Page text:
He’s certainly not short of ambition. After founding the Florida Craft Distillers Guild, he’s also hired lobbyists and succeeded in changing antiquated distribution laws so he could sell more bottles directly from his tasting room. “I wanted to be a leader in the system,” he admits.

Garg agrees that a startup is not a hobby. In fact, as it is for McDaniel, it has to be an all-consuming passion. “Creating a spirits brand is not a short-term play. There is a reason why distributors and retailers usually like to meet with the brand owners and product creators. You need to have that genuine ‘fire’ inside you and the belief that what you are offering is ‘super-differentiated.’" If you can’t offer that, he adds, no one else can do it for you.

4. Patience Is a Virtue

It takes years to produce a worthwhile spirit. St. Augustine Distillery actually began nearly five years ago by barreling bourbon, then released vodka, gin and rum in succession while its first liquor, which is now in its second aging, preparing for its 2016 debut. SomruS went from kitchen experiment in 2010 to market in 2014. SOA’s Roberts has an apt analogy: “Building brands is no different [than] building winning sports teams. I can promise you it’s not going to happen overnight. You have to do all the little things along the way like blocking and tackling, with and without help from the distributor. If you have done all those things and position the brand for success the rest is up to the story, the quality and a perceived value to the consumer.”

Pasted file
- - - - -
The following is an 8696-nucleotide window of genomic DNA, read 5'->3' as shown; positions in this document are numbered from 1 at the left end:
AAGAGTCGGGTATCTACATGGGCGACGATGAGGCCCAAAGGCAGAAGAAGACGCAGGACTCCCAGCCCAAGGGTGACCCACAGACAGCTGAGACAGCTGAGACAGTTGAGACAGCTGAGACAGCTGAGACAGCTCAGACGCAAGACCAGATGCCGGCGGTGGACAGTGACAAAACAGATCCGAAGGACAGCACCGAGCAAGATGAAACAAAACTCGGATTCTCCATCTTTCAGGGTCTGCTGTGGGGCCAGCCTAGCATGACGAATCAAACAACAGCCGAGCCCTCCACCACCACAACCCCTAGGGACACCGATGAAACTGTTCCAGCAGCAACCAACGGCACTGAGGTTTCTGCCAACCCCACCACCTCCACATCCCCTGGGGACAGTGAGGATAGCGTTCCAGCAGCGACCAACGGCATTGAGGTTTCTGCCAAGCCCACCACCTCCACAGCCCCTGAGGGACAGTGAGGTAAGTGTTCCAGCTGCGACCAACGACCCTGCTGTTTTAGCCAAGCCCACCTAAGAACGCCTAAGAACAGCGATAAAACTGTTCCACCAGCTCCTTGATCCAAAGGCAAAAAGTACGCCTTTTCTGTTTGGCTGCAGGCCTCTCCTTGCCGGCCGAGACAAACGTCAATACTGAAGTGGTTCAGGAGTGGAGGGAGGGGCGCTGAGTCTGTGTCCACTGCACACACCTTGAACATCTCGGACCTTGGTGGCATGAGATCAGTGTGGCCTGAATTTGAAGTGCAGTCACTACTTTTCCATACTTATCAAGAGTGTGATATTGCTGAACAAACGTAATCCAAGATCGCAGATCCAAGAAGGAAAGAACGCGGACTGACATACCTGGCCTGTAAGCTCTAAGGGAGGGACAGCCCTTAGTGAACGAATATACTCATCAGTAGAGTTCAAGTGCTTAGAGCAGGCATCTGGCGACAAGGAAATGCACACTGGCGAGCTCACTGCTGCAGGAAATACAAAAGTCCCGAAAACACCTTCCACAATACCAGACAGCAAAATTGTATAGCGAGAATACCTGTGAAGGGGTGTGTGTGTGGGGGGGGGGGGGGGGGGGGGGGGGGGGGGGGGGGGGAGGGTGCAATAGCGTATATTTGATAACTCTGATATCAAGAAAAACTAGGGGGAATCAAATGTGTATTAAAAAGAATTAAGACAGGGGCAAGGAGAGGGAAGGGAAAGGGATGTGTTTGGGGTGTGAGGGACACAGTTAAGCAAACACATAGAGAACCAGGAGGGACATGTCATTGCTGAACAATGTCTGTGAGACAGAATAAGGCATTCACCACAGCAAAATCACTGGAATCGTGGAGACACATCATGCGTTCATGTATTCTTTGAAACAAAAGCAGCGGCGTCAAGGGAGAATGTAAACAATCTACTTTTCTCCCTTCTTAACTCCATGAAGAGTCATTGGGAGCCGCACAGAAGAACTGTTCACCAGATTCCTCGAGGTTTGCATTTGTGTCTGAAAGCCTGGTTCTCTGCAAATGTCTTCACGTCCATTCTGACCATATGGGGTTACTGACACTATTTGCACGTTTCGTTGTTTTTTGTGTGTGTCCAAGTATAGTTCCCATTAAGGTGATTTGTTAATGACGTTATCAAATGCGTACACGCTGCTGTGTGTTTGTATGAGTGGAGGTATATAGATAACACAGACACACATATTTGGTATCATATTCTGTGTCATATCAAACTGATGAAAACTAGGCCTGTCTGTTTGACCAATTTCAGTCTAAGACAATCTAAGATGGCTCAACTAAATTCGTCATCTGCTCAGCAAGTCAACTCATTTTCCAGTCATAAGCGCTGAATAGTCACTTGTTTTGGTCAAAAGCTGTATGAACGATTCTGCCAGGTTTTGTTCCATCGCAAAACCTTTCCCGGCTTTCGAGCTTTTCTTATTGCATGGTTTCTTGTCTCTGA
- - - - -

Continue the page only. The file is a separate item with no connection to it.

A little luck, according to my friend Henry (who ran out of it), doesn’t hurt, either. Or, as Roberts says, “After that, you need to be in the right category at the right time.”